choleric (adj.) 1 inclined to anger, hot-tempered, irascible

With Eleanor, for telling but her dream?

Next time I'll keep my dreams unto myself,

And not be checked.
check (v.) 1 rebuke, scold, reprimand


GLOUCESTER

Nay, be not angry; I am pleased again.

Enter a Messenger
pleasure (n.) 1 wish, desire, will


MESSENGER

My Lord Protector, 'tis his highness' pleasure

You do prepare to ride unto Saint Albans,

Where as the King and Queen do mean to hawk.
hawk (v.) 1 hunt with hawks


GLOUCESTER

I go. Come, Nell, thou wilt ride with us?


DUCHESS

Yes, my good lord, I'll follow presently.
presently (adv.) 2 after a short time, soon, before long

Exeunt Gloucester and Messenger

Follow I must; I cannot go before

While Gloucester bears this base and humble mind.
base (adj.) 3 poor, wretched, of low quality See Topics: Frequency count

Were I a man, a duke, and next of blood,
blood (n.) 6 blood relationship, kinship

I would remove these tedious stumbling-blocks

And smooth my way upon their headless necks;

And, being a woman, I will not be slack

To play my part in Fortune's pageant.
pageant (n.) show, scene, spectacle, tableau

Where are you there? Sir John! Nay, fear not, man.

We are alone; here's none but thee and I.

Enter John Hume


HUME

Jesus preserve your royal majesty!


DUCHESS

What sayst thou? ‘ Majesty ’! I am but ‘ grace.’


HUME

But, by the grace of God and Hume's advice,

Your grace's title shall be multiplied.


DUCHESS

What sayst thou, man? Hast thou as yet conferred

With Margery Jourdain, the cunning witch,
cunning (adj.) 1 knowledgeable, skilful, clever

With Roger Bolingbroke, the conjurer?
conjuror, conjurer (n.) exorcist, sorcerer, raiser of spirits

And will they undertake to do me good?
good, do one 1 make prosper, enable to succeed


HUME

This they have promised: to show your highness

A spirit raised from depth of under ground,

That shall make answer to such questions

As by your grace shall be propounded him.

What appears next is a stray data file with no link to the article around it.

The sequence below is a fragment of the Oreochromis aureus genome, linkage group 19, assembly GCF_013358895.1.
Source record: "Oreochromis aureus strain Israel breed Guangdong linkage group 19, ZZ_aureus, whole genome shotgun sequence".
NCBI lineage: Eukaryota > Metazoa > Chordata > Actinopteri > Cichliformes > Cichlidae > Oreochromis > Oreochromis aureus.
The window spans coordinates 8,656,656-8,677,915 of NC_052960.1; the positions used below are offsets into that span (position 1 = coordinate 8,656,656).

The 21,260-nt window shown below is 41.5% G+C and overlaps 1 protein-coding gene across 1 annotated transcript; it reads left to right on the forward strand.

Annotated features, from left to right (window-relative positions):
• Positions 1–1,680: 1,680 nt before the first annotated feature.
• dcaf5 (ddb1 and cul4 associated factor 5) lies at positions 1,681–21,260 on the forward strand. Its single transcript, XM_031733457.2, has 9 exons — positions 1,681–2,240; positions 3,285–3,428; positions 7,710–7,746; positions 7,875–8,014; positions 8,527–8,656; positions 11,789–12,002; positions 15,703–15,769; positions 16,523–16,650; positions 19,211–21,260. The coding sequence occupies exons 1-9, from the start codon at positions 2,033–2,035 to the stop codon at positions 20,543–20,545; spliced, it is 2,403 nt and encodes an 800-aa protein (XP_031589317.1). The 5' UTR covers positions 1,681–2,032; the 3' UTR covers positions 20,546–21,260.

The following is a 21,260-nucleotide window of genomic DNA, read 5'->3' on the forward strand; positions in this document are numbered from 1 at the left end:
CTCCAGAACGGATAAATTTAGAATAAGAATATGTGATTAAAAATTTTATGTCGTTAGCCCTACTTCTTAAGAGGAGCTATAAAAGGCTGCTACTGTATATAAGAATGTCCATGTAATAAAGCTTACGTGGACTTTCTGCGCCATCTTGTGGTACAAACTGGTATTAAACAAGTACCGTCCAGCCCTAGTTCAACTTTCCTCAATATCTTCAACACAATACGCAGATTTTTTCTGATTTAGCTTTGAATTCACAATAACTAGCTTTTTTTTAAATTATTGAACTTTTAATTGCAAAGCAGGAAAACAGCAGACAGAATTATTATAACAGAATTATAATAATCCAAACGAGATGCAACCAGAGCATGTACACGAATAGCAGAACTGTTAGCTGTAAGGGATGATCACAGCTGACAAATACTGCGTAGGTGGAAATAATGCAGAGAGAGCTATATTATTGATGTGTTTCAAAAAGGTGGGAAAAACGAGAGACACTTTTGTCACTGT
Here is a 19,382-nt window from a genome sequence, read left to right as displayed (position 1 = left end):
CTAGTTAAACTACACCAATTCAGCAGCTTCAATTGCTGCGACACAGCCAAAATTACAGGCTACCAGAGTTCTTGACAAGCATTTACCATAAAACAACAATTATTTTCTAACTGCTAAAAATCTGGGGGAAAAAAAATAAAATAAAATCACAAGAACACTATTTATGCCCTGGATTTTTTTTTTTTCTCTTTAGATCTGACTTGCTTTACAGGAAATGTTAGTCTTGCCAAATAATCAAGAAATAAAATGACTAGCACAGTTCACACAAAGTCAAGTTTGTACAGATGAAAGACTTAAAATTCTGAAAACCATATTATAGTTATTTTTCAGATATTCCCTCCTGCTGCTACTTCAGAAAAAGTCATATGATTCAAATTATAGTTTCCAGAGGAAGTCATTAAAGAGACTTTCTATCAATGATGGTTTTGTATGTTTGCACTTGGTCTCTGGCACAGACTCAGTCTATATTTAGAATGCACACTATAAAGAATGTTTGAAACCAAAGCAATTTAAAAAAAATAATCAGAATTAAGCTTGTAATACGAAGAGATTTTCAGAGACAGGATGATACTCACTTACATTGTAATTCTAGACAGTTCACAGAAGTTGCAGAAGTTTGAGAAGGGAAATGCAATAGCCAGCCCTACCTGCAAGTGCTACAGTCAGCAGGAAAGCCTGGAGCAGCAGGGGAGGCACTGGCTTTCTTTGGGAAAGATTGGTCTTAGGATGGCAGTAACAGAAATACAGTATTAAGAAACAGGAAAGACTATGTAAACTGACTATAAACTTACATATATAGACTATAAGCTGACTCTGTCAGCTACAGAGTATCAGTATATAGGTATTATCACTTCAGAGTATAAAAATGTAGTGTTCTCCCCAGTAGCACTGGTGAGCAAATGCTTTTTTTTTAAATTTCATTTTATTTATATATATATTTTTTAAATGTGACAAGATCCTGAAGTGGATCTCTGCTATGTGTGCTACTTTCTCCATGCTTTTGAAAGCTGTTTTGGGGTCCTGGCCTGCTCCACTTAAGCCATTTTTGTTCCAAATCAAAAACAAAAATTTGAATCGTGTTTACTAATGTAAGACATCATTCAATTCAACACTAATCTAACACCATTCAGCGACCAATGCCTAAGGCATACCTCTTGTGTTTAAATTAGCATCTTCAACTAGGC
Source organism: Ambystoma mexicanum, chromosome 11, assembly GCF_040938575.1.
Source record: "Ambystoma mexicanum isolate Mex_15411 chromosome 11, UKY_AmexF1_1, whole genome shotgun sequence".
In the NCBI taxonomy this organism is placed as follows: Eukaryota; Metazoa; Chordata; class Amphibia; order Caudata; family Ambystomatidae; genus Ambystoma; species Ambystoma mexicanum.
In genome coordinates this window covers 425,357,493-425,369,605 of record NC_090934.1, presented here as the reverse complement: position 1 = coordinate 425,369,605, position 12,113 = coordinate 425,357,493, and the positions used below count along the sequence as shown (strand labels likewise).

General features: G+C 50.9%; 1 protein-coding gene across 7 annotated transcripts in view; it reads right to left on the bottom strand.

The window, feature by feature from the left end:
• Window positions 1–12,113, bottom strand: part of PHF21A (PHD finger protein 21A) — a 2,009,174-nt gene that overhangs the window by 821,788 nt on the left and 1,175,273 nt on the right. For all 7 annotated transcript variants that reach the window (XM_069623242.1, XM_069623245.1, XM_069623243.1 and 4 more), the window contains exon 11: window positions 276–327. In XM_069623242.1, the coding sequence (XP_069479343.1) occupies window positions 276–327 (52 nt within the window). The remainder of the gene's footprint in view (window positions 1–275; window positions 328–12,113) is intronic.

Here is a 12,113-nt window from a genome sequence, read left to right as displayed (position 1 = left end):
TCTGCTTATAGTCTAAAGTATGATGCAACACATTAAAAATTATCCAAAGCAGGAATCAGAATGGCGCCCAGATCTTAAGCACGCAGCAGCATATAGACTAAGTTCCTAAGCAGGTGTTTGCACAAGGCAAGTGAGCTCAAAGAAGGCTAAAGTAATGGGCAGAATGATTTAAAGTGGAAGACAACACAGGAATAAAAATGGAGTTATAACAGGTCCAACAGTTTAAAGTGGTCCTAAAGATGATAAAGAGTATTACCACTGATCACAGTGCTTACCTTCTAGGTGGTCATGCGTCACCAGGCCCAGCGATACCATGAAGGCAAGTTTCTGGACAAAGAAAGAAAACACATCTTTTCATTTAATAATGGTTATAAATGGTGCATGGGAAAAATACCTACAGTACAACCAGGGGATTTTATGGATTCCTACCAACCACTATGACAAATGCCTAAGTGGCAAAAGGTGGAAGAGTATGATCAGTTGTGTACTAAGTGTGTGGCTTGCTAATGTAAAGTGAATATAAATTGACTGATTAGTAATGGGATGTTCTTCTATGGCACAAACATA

DUCHESS

It is enough; I'll think upon the questions.

When from Saint Albans we do make return,

We'll see these things effected to the full.

Here, Hume, take this reward. Make merry, man,

With thy confederates in this weighty cause.

Exit


HUME

Hume must make merry with the Duchess' gold;

Marry, and shall. But how now, Sir John Hume?

Seal up your lips and give no words but mum;

The business asketh silent secrecy.
ask (v.) 1 demand, require, call for

Dame Eleanor gives gold to bring the witch;

Gold cannot come amiss, were she a devil.

Yet have I gold flies from another coast –
coast (n.) 1 quarter, direction, route

I dare not say from the rich Cardinal

And from the great and new-made Duke of Suffolk.

Yet I do find it so; for, to be plain,

They, knowing Dame Eleanor's aspiring humour,
humour (n.) 1 mood, disposition, frame of mind, temperament [as determined by bodily fluids] See Topics: Frequency count

Have hired me to undermine the Duchess,

And buzz these conjurations in her brain.
buzz (v.) 1 spread, move about, send
conjuration (n.) 2 incantation, invocation of spirits

They say ‘ A crafty knave does need no broker;’
knave (n.) 1 scoundrel, rascal, rogue See Topics: Frequency count

Yet am I Suffolk and the Cardinal's broker.
broker, broker-between (n.) go-between, intermediary, agent

Hume, if you take not heed, you shall go near

To call them both a pair of crafty knaves.

Well, so it stands; and thus, I fear, at last

Hume's knavery will be the Duchess' wrack,
wrack (n.) 1 destruction, ruin

And her attainture will be Humphrey's fall.
attainture (n.) conviction, condemnation, sentence

Sort how it will, I shall have gold for all.
sort (v.) 6 turn out, fall out, come about

Exit

 
  Previous scene     Next scene
--%>